Leaf samples were analyzed using a (portable) handheld NIR instrument trademarked as Le Vigneron, Luminar 5030 system (Brimrose Corp, MD, USA). The system's NIR monochromatic beams were generated based upon Acoustic-Tunable-Optic-Filter (ATOF) technology (Workman & Burns, 2001). AOTF uses sound waves to vibrate an acoustically sensitive crystal inside the spectrometer. The vibrating crystal precisely fractionates a light source into specific wavelengths. Those wavelengths can then be focused upon a surface. NIR spectral reflectance can then be measured and expressed as transmittance.

The spectral range used was 1,100 to 2,300 nm in transmission mode, with a wavelength increment of 2 nm. The signal to noise ratio was increased by scanning this spectral range 100 times per measurement and averaging all the acquired spectra. After acquisition, the spectral data was converted to absorbance (log (1/T)), the logarithm of the reciprocal of transmission.

Laboratory Experimentation

In order to develop a standardized procedure for NIR applications in the field, laboratory experimentation preceded field testing of the instrument. In a first attempt to calibrate the NIR instrument for grapevine leaf water potential predictions, shoots of Cabernet Sauvignon and Thompson Seedless were gathered randomly from a vineyard. Their 'in-field' leaf water status was maintained by submerging the cut end of the shoots in a large bucket of water and enveloping the entire shoot in a closed plastic bag. With the shoot end still submerged in water, holes were torn in the plastic to allow for spectral analysis of the leaves. The NIR spectra were acquired from only the bottom side of the leaves just prior excision from the shoots. As the NIR beam will penetrate beyond the thickness of the leaf tissue, an NIR-neutral surface was placed on the opposite side of the leaf. 15-20 spectra on average were collected from multiple interveinal positions in a random pattern from the underside of each leaf. The number of spectra collected was determined by the leaf relative size and durability. No less than ten spectra were collected from any leaf in the data set. No more than 25 spectra were collected from any leaf as to not fatigue the leaf's tissue. Only 3-5 leaves were examined per shoot because the excessive contursions of the excised shoots was too damaging to the remaining leaves on the shoot.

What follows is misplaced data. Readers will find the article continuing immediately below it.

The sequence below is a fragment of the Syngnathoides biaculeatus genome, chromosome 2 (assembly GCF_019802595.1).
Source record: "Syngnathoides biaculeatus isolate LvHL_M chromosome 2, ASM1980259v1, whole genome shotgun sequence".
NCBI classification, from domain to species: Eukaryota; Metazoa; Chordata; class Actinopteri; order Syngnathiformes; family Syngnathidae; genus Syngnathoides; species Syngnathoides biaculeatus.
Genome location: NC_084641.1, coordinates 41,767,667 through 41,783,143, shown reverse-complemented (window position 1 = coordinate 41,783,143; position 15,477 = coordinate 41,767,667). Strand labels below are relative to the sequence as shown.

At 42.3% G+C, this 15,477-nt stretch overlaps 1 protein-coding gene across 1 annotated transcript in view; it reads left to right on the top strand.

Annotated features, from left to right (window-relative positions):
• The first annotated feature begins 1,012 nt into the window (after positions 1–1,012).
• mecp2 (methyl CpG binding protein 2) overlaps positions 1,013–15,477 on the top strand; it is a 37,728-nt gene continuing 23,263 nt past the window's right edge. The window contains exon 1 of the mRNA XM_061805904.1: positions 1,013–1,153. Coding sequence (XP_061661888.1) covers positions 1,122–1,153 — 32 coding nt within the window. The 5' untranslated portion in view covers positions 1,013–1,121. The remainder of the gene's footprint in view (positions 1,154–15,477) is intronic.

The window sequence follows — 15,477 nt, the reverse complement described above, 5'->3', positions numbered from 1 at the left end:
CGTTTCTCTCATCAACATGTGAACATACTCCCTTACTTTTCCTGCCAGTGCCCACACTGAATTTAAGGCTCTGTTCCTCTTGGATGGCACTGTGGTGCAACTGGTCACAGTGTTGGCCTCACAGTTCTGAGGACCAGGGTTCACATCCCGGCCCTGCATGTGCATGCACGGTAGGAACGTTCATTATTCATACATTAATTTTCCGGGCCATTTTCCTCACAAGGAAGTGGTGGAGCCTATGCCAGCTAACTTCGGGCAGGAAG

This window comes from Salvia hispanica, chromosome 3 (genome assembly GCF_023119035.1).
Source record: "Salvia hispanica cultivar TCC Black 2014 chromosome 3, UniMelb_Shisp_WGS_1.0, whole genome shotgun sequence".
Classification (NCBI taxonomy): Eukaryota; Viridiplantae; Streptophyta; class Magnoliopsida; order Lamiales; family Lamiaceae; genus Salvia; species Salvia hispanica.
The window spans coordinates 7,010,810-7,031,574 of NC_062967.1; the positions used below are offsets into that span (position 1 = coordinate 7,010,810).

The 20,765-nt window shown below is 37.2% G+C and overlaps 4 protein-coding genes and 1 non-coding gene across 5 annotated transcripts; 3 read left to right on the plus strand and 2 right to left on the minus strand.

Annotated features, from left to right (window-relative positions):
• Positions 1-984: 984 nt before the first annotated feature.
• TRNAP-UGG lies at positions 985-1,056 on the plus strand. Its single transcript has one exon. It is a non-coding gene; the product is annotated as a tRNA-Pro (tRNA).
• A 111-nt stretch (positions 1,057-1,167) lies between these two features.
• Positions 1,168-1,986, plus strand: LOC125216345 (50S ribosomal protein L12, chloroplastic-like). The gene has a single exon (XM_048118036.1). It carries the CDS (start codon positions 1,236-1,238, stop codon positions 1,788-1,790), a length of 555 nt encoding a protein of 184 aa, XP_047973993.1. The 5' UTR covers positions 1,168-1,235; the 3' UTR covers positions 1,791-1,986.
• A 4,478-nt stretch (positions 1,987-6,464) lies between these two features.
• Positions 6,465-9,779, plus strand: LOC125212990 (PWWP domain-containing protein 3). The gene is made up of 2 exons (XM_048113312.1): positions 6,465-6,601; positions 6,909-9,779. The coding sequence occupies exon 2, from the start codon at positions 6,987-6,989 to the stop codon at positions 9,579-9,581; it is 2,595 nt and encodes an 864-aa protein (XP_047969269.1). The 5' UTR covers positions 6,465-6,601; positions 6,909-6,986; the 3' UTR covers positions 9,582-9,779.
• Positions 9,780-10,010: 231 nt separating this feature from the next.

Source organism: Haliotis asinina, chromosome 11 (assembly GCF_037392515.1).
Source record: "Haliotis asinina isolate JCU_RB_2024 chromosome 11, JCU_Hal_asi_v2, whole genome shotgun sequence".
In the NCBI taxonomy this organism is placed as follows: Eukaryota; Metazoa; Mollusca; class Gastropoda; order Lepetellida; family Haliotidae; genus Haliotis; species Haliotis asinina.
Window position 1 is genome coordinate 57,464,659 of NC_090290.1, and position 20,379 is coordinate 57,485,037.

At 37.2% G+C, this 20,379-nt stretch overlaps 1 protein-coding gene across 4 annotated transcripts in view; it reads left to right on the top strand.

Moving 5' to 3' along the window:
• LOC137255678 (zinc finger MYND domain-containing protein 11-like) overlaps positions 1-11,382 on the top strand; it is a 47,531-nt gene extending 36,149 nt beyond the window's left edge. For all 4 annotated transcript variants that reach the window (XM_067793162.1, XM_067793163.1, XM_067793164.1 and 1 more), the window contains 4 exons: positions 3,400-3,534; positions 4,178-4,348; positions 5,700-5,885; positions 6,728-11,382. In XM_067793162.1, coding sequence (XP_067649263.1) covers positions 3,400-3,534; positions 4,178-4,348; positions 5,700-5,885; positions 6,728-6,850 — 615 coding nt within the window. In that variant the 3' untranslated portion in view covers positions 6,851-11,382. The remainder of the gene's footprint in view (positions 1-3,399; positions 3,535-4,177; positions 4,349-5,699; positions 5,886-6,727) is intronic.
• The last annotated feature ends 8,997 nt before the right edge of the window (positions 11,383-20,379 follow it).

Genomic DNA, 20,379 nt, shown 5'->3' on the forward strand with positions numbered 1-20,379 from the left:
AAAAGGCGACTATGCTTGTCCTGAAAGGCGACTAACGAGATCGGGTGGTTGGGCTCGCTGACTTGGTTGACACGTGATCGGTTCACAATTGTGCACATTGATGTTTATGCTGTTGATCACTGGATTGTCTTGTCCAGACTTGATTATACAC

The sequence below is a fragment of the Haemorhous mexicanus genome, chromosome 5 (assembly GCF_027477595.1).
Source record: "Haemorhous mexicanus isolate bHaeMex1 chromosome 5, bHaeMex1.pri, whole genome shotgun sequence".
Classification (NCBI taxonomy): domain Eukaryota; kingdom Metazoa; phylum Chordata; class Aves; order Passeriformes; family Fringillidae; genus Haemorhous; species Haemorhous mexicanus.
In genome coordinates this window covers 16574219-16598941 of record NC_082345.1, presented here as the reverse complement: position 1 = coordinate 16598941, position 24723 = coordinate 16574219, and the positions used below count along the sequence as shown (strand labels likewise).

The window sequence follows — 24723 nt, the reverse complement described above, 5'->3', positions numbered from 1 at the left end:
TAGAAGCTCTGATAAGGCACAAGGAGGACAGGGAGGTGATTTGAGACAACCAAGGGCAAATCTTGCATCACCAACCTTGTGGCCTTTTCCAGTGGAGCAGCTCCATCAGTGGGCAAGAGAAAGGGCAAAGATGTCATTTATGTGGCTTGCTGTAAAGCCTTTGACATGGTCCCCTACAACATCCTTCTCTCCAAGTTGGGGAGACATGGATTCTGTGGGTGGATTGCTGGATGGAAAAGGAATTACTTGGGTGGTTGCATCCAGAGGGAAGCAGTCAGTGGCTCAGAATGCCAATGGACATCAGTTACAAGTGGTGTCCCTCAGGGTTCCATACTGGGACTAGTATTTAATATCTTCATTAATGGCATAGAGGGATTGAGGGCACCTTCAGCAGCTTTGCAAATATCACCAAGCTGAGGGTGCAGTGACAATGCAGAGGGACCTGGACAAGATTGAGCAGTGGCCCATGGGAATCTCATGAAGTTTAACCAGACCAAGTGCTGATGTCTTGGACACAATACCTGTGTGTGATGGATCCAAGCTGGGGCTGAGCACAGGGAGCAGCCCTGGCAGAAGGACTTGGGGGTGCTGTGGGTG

Immediately after the NIR spectra were collected, the leaves were analyzed in a pressure chamber as per the protocol detailed by Boyer (1967). Leaves were bagged in small plastic bags and cut from the shoot with a razor blade before being placed in the pressure chamber.